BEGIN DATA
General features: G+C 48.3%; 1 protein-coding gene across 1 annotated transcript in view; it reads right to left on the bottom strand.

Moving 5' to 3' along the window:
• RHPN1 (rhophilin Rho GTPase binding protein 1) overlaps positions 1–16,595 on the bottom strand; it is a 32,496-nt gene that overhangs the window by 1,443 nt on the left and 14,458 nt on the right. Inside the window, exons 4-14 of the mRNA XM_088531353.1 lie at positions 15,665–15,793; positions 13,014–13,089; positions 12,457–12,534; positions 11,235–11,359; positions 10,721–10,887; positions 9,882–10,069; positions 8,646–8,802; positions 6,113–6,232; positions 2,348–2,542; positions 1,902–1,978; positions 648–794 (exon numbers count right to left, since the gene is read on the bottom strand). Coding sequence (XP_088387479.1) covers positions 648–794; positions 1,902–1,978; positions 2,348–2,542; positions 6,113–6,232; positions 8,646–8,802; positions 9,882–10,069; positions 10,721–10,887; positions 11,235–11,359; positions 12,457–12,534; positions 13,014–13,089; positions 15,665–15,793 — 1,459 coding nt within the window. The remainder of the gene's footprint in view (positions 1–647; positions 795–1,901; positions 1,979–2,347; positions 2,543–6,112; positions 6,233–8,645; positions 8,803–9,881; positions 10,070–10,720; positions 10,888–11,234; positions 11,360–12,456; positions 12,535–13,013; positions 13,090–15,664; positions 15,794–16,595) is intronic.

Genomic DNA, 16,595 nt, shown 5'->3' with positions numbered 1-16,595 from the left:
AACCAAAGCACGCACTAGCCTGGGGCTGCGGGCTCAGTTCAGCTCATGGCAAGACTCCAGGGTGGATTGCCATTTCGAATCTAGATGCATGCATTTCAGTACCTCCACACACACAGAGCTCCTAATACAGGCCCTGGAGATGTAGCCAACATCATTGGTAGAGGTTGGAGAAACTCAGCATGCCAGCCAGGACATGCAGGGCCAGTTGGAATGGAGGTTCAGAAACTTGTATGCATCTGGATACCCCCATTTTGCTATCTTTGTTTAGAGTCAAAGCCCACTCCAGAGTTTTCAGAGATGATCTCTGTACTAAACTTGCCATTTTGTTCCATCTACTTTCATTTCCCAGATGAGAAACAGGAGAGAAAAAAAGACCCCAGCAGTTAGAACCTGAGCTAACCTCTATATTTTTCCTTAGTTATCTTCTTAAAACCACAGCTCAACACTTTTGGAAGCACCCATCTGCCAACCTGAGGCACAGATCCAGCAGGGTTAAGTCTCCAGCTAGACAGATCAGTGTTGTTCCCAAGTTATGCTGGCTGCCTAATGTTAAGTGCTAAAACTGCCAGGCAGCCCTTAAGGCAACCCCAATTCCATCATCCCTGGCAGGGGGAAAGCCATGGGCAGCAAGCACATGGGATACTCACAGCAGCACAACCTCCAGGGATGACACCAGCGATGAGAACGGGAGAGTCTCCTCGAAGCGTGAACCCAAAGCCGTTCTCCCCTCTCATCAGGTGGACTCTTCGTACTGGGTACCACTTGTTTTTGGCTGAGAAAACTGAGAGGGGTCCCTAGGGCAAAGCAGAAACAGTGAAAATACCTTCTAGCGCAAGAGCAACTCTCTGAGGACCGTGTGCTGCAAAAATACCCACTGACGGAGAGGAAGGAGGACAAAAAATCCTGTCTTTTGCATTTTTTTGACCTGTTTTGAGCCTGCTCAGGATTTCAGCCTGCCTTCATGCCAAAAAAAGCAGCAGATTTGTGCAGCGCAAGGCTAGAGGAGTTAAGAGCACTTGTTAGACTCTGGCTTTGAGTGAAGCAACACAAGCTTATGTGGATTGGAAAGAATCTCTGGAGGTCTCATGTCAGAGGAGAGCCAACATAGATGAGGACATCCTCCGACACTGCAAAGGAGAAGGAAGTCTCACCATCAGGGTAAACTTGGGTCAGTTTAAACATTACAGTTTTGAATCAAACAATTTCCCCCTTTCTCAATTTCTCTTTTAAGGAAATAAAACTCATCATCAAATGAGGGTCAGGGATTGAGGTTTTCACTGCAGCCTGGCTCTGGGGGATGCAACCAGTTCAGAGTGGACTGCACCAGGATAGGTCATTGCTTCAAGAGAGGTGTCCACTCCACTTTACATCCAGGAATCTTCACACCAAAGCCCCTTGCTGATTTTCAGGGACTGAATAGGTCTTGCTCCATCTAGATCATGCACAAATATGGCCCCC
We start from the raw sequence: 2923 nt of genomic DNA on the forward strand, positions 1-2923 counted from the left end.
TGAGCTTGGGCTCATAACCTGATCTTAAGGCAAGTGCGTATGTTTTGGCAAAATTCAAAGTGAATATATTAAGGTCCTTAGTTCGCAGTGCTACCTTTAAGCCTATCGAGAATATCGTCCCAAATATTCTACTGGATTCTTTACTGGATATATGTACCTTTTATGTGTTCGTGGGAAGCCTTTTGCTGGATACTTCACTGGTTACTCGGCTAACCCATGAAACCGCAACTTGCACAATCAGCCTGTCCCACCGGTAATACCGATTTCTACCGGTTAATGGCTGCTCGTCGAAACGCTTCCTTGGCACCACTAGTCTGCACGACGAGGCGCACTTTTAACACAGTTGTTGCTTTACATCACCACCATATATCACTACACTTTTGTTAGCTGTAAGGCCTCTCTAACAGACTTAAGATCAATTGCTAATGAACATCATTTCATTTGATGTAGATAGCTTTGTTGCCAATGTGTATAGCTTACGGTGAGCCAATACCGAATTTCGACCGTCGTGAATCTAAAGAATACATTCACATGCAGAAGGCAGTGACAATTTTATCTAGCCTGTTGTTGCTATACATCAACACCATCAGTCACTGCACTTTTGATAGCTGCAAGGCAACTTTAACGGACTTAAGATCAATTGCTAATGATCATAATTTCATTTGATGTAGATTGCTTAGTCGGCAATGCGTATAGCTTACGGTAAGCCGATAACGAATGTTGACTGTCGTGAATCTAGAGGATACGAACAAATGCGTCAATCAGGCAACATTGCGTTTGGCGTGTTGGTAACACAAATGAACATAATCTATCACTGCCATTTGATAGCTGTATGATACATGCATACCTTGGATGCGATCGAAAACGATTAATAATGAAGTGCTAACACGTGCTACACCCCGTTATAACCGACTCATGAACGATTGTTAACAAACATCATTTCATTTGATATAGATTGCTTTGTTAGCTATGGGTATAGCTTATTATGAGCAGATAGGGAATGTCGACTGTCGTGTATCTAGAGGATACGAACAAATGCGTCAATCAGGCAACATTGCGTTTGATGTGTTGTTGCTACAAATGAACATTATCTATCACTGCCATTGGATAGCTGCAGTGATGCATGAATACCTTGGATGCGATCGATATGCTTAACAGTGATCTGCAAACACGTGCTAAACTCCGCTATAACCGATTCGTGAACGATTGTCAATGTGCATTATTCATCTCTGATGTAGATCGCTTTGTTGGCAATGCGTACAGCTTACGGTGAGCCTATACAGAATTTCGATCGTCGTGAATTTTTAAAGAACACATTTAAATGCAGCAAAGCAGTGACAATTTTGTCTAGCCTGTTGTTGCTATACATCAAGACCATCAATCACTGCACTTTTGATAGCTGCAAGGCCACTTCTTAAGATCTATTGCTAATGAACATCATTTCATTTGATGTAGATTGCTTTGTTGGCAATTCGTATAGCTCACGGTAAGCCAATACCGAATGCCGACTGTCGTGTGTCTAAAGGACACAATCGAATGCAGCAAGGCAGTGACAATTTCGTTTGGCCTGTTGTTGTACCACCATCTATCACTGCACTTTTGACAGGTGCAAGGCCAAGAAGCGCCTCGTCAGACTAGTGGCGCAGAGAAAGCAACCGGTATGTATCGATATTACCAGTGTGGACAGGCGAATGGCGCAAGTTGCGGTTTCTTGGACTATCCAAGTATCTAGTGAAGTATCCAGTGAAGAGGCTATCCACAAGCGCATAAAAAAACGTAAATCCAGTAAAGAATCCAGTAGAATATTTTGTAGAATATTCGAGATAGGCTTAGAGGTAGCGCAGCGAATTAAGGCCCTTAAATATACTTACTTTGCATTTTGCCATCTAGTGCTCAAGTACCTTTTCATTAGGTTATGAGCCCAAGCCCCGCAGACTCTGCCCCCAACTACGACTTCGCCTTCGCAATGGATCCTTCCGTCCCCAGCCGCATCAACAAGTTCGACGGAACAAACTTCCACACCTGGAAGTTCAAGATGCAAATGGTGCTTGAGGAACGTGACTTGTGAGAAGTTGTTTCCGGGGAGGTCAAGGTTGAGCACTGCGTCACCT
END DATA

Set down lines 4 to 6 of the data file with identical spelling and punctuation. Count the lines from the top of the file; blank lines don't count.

Genomic DNA, 16,595 nt, shown 5'->3' with positions numbered 1-16,595 from the left:
AACCAAAGCACGCACTAGCCTGGGGCTGCGGGCTCAGTTCAGCTCATGGCAAGACTCCAGGGTGGATTGCCATTTCGAATCTAGATGCATGCATTTCAGTACCTCCACACACACAGAGCTCCTAATACAGGCCCTGGAGATGTAGCCAACATCATTGGTAGAGGTTGGAGAAACTCAGCATGCCAGCCAGGACATGCAGGGCCAGTTGGAATGGAGGTTCAGAAACTTGTATGCATCTGGATACCCCCATTTTGCTATCTTTGTTTAGAGTCAAAGCCCACTCCAGAGTTTTCAGAGATGATCTCTGTACTAAACTTGCCATTTTGTTCCATCTACTTTCATTTCCCAGATGAGAAACAGGAGAGAAAAAAAGACCCCAGCAGTTAGAACCTGAGCTAACCTCTATATTTTTCCTTAGTTATCTTCTTAAAACCACAGCTCAACACTTTTGGAAGCACCCATCTGCCAACCTGAGGCACAGATCCAGCAGGGTTAAGTCTCCAGCTAGACAGATCAGTGTTGTTCCCAAGTTATGCTGGCTGCCTAATGTTAAGTGCTAAAACTGCCAGGCAGCCCTTAAGGCAACCCCAATTCCATCATCCCTGGCAGGGGGAAAGCCATGGGCAGCAAGCACATGGGATACTCACAGCAGCACAACCTCCAGGGATGACACCAGCGATGAGAACGGGAGAGTCTCCTCGAAGCGTGAACCCAAAGCCGTTCTCCCCTCTCATCAGGTGGACTCTTCGTACTGGGTACCACTTGTTTTTGGCTGAGAAAACTGAGAGGGGTCCCTAGGGCAAAGCAGAAACAGTGAAAATACCTTCTAGCGCAAGAGCAACTCTCTGAGGACCGTGTGCTGCAAAAATACCCACTGACGGAGAGGAAGGAGGACAAAAAATCCTGTCTTTTGCATTTTTTTGACCTGTTTTGAGCCTGCTCAGGATTTCAGCCTGCCTTCATGCCAAAAAAAGCAGCAGATTTGTGCAGCGCAAGGCTAGAGGAGTTAAGAGCACTTGTTAGACTCTGGCTTTGAGTGAAGCAACACAAGCTTATGTGGATTGGAAAGAATCTCTGGAGGTCTCATGTCAGAGGAGAGCCAACATAGATGAGGACATCCTCCGACACTGCAAAGGAGAAGGAAGTCTCACCATCAGGGTAAACTTGGGTCAGTTTAAACATTACAGTTTTGAATCAAACAATTTCCCCCTTTCTCAATTTCTCTTTTAAGGAAATAAAACTCATCATCAAATGAGGGTCAGGGATTGAGGTTTTCACTGCAGCCTGGCTCTGGGGGATGCAACCAGTTCAGAGTGGACTGCACCAGGATAGGTCATTGCTTCAAGAGAGGTGTCCACTCCACTTTACATCCAGGAATCTTCACACCAAAGCCCCTTGCTGATTTTCAGGGACTGAATAGGTCTTGCTCCATCTAGATCATGCACAAATATGGCCCCC
We start from the raw sequence: 2923 nt of genomic DNA on the forward strand, positions 1-2923 counted from the left end.